A multilateral management regime
For a multilateral maritime regime for the South China Sea to succeed it must accept the following principles, objectives and political realities.
The territory sovereignty and sovereign integrity of every claimant should be equally recognized in the regime.
Regional disputes should be resolved through peaceful meanwhile. Provocative military activities, such as the establishment of military bases, and fortification should not be allowed even as construction activities and creeping encroachment such as island hopping should be forbidden.
The principles of equity and fairness toward all countries and all peoples of the region should be adopted in the exploitation of the resources of the sea.
The principles of cooperative regional exploration, development and management of the living and non-living resources of the South China Sea should be the norm.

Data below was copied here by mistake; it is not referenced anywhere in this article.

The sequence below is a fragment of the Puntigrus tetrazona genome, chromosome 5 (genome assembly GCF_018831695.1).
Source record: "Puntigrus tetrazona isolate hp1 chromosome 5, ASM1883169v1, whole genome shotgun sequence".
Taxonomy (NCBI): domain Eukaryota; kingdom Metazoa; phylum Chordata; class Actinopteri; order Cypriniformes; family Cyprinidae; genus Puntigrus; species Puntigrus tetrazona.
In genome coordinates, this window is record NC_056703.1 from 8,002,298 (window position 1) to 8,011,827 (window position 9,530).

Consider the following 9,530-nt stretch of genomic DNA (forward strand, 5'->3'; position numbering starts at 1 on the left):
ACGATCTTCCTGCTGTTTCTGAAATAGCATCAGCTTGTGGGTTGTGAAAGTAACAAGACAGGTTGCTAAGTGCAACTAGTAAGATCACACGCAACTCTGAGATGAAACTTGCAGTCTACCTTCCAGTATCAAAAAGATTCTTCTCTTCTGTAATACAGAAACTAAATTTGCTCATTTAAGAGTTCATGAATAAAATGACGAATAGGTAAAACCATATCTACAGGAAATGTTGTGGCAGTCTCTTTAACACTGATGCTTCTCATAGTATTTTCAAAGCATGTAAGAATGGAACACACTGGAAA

Enhanced peace and security in the South China Sea.
Creation of a stable, predictable maritime regime for the South China Sea based on mutual restraint, transparency, trust and confidence.
Demilitarizing the Spratly through an agreed, mutual, step-by-step process.
Managing the resources in a cooperative, equitable, efficient, rational and sustainable manner.
Ensuring safe navigation and preventing piracy, drug-smuggling, poaching, purposeful pollution and other illegal activities.
Providing a mechanism for consultations on maritime matters and for resolving disputes among the South China Sea countries.
Under this cooperative regime, sovereignty claims in the area beyond 200 nautical miles would be frozen, and the coordinating agency would eliminate conflict, facilitate exploration and development of resources, manage fisheries access to the “area” would be equally available to all claimants. The legitimate passage of vessels would be allowed.
Creative diplomacy should be maximised towards the solution of the South China dispute.
It calls for conflict resolution that prevents existing disputes from escalating into clashes and limiting the spread of conflict when it occurs. This requires persuading the parties to work closely and cooperatively for conflict prevention, management and reduction. It requires efforts to sustain a co-operative spirit.